Girl who lost both feet to infection was told to take calpol, court hears

Nine-year-old Chantelle Pringle, from Barmston, Washington
Nine-year-old Chantelle Pringle, from Barmston, Washington
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A GIRL who suffered a double amputation due to a devastating bacterial infection when she was a baby has launched a million-pound damages claim.

Chantelle Pringle, now 11, was just two when she developed bacterial septicaemia, London’s High Court heard.

Although ultimately rushed to Sunderland Royal Hospital for urgent treatment in November 2004, it came too late to save her from the effects of virulent blood-poisoning, her barrister, Lisa Sullivan, told the court.

Chantelle’s legal team are focusing their criticisms on the advice given by a nurse who spoke to her mum, Keeley Grotz, after she telephoned the out-of-hours medical advice service operated by Nestor Primecare Services Ltd.

The company was responsible for advising patients outside normal GP surgery times, but Miss Sullivan claimed the nurse should have arranged for an emergency ambulance to be called.

Ms Grotz, 33, of Barmston, Washington, rang the service soon after midnight on November 17, 2004, said the barrister, explaining to the duty nurse that Chantelle was “wobbly, vomiting and just not right”.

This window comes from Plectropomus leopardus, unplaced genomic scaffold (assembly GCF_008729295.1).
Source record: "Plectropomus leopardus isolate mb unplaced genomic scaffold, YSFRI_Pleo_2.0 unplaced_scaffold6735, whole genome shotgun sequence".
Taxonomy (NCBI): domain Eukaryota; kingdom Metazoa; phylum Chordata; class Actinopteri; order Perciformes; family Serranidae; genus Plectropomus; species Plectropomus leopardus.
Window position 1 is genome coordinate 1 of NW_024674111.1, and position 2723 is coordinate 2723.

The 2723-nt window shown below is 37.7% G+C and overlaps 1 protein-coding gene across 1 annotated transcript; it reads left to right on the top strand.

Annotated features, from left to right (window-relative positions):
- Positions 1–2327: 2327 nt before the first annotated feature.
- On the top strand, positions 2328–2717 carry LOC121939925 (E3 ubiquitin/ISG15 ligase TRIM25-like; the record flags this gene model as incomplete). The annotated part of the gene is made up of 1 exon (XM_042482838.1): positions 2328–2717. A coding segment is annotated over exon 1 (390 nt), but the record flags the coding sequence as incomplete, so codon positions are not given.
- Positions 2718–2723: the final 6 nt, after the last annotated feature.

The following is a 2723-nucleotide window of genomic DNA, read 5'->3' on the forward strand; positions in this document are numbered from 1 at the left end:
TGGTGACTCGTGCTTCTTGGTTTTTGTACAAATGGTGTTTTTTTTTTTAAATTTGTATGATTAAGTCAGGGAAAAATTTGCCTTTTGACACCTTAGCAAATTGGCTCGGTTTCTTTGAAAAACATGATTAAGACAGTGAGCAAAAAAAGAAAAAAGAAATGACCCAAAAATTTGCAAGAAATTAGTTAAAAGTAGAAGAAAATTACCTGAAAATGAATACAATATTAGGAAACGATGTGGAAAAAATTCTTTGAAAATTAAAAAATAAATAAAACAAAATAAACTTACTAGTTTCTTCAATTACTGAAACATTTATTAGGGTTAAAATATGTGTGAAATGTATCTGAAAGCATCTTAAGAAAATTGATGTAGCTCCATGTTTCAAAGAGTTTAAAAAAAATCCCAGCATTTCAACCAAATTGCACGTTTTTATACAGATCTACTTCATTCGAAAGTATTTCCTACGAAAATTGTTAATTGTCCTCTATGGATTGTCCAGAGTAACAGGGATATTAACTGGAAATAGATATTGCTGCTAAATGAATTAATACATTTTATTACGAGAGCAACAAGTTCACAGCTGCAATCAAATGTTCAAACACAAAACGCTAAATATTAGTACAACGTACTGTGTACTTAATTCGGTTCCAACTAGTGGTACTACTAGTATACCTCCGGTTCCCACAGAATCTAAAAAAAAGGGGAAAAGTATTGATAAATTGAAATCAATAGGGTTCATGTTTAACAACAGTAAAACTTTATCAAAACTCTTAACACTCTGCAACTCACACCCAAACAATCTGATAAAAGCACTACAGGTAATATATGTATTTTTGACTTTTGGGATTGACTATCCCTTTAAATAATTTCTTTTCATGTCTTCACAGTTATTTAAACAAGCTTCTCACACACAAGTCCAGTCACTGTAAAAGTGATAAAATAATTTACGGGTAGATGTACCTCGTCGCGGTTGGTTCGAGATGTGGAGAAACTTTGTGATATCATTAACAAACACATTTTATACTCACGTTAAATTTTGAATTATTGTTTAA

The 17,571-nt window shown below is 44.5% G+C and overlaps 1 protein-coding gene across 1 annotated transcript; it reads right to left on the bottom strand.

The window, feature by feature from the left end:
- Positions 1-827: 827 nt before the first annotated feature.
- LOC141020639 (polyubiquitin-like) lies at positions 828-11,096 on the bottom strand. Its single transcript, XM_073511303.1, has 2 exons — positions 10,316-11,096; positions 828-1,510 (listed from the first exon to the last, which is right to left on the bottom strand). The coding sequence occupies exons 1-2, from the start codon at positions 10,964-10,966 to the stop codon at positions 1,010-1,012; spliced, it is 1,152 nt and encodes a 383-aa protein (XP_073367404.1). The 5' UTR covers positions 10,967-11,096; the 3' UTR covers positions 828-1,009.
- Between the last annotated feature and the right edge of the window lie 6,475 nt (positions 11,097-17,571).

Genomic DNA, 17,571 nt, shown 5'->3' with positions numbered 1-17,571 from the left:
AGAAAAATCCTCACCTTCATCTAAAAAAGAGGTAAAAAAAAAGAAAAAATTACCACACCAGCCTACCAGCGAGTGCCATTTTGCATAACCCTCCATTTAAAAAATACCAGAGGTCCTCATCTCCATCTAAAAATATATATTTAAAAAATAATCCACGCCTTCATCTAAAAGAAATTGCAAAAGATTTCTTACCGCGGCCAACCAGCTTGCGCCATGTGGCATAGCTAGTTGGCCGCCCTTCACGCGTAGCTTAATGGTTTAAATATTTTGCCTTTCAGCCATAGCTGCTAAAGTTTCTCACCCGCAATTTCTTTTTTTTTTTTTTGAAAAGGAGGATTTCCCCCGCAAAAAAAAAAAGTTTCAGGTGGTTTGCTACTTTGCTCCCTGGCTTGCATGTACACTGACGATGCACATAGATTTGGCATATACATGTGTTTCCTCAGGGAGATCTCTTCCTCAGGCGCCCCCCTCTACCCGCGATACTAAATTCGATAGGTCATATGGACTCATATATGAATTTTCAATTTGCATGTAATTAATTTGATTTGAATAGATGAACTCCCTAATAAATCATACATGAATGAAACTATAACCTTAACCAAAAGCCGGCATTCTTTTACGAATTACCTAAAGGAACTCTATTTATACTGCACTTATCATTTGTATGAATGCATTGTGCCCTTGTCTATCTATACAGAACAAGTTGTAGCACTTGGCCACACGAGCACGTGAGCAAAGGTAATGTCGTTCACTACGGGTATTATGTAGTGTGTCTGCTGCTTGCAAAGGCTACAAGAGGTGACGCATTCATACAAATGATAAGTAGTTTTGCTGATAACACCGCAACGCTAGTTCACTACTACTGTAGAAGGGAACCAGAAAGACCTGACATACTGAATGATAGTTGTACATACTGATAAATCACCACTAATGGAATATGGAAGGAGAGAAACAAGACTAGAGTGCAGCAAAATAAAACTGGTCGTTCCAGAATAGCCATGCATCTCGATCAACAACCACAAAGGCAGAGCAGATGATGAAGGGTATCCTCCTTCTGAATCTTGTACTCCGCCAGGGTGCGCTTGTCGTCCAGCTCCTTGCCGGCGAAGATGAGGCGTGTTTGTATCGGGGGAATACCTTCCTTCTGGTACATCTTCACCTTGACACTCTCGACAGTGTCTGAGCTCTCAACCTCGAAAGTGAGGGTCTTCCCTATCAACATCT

The nurse asked a series of questions of Ms Grotz, the court heard, prompting additional responses that the toddler was “burning up”, lethargic and short of breath.

However, the nurse ended the call by urging Ms Grotz to give Chantelle more Calpol in the morning and to “ring back if you’re worried or concerned”.

Chantelle “kept waking up” throughout the night, said Miss Sullivan, and in the morning her mother noticed a disturbing new blemish on her leg which prompted her to call for an ambulance.

Once hospitalised, Chantelle received prompt and expert attention, the barrister explained, as was necessary for a child “in extremis”.

However, by then, the infection had taken a firm hold and, just days later, medics diagnosed “tissue loss and necrosis” – the telltale signs of blood poisoning caused by meningococcal septicaemia.

Despite exploring all the options, surgeons had no choice but to carry out two drastic amputations to curtail the spread of tissue loss, resulting in the amputation of Chantelle’s right foot at the ankle and part of her left foot.

Ms Grotz – who is suing Nestor Primecare on her daughter’s behalf – claims the worst damage would have been avoided had Chantelle received emergency treatment in the early hours of November 17.

Nestor Primecare’s barrister, Gerard Boyle, said the company accepted that Chantelle “should have seen by a GP” within two hours of her mother’s call, but insisted that this would have made no difference to the tragic outcome.

The very earliest time that Chantelle could have received antibiotic treatment would have been around 3am on November 17 and this would have been too late to avert the need for the amputations, he told the court.

•The hearing continues.